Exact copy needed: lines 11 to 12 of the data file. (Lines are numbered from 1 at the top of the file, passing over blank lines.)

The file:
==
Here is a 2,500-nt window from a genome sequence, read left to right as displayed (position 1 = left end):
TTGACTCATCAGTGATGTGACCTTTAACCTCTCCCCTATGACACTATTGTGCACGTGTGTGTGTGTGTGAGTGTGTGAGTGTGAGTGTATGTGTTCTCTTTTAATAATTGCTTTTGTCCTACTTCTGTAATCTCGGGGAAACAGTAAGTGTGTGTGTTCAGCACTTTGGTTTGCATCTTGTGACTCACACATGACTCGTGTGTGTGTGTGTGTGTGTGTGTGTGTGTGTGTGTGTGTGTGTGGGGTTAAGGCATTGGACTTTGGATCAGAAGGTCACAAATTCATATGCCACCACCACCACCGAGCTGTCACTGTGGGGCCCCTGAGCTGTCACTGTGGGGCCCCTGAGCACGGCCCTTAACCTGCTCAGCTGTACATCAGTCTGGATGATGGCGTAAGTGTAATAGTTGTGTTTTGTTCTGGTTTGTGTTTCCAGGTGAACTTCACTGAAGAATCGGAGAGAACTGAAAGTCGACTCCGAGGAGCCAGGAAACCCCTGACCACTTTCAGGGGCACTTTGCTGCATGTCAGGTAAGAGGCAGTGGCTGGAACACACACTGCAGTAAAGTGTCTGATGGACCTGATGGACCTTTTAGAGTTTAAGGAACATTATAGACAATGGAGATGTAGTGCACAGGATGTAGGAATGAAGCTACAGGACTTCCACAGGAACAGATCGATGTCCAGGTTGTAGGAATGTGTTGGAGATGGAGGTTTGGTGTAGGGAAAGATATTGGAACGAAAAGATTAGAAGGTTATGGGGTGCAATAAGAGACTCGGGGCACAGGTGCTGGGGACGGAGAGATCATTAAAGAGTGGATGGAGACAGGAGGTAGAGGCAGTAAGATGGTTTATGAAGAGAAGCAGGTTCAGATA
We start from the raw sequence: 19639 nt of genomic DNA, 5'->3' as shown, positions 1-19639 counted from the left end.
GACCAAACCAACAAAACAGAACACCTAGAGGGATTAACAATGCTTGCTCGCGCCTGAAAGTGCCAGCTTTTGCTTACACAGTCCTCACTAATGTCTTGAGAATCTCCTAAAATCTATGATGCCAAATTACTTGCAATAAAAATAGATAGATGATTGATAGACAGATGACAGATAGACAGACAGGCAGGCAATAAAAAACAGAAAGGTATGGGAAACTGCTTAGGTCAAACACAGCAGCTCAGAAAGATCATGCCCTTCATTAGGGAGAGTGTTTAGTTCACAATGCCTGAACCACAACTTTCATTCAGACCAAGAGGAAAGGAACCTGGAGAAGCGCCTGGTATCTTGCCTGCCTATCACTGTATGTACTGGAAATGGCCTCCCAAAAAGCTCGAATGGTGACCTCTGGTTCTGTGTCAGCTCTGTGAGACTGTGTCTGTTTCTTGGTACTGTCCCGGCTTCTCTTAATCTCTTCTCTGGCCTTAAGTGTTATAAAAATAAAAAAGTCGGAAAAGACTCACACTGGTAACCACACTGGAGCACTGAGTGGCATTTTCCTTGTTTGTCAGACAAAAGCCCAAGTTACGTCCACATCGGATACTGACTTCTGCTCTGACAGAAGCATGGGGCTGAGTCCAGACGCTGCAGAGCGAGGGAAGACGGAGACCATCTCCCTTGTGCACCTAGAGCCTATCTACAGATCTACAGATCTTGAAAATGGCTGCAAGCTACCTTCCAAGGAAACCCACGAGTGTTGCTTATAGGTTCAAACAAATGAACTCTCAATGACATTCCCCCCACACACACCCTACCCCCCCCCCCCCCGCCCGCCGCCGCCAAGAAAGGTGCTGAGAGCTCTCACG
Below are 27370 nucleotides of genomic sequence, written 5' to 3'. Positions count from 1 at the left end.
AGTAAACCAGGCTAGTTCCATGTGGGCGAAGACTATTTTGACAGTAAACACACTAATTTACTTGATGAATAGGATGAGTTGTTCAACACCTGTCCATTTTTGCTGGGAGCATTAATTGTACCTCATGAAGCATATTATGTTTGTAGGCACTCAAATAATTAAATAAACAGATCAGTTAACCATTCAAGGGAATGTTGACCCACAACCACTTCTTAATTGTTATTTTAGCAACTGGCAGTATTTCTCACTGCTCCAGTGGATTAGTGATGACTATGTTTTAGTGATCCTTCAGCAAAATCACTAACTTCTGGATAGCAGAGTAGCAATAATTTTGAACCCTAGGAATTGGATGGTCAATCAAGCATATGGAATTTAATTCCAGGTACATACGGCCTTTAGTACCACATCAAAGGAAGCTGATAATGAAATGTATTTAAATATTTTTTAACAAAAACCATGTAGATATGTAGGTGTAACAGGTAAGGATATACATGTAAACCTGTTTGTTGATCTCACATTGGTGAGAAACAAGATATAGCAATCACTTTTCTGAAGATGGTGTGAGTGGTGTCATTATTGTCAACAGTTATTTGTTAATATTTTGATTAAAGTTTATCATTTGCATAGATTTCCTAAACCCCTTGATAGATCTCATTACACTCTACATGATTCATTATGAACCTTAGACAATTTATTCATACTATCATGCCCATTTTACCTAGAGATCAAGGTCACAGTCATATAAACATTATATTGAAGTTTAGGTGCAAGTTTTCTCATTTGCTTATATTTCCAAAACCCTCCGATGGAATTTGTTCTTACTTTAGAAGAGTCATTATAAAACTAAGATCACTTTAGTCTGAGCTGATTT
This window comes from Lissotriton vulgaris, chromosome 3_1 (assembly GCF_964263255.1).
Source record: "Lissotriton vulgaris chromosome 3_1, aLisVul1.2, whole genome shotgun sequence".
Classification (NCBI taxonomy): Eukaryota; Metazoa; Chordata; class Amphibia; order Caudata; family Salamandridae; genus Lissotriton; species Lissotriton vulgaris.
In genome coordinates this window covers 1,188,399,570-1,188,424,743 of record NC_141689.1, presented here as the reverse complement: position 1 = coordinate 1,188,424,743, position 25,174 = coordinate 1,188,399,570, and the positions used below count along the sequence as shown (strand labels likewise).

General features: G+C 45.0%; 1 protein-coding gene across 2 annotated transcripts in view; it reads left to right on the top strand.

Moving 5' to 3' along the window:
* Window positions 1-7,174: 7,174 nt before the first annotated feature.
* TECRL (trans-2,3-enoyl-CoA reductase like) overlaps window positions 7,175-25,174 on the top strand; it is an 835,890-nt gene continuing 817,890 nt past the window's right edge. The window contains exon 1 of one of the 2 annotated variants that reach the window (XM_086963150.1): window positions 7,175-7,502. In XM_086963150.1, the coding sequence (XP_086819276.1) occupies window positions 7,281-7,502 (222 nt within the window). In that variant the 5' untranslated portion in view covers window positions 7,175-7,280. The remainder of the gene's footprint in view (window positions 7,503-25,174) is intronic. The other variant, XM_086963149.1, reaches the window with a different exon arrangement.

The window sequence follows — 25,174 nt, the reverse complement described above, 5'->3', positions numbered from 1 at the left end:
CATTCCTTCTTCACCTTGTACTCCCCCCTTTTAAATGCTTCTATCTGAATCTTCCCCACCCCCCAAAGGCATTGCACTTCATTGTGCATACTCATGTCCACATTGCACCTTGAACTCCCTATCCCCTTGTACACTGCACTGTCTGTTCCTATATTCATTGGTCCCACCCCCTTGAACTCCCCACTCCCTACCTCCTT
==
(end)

General features: G+C 45.0%; 1 protein-coding gene across 2 annotated transcripts in view; it reads left to right on the top strand.

Moving 5' to 3' along the window: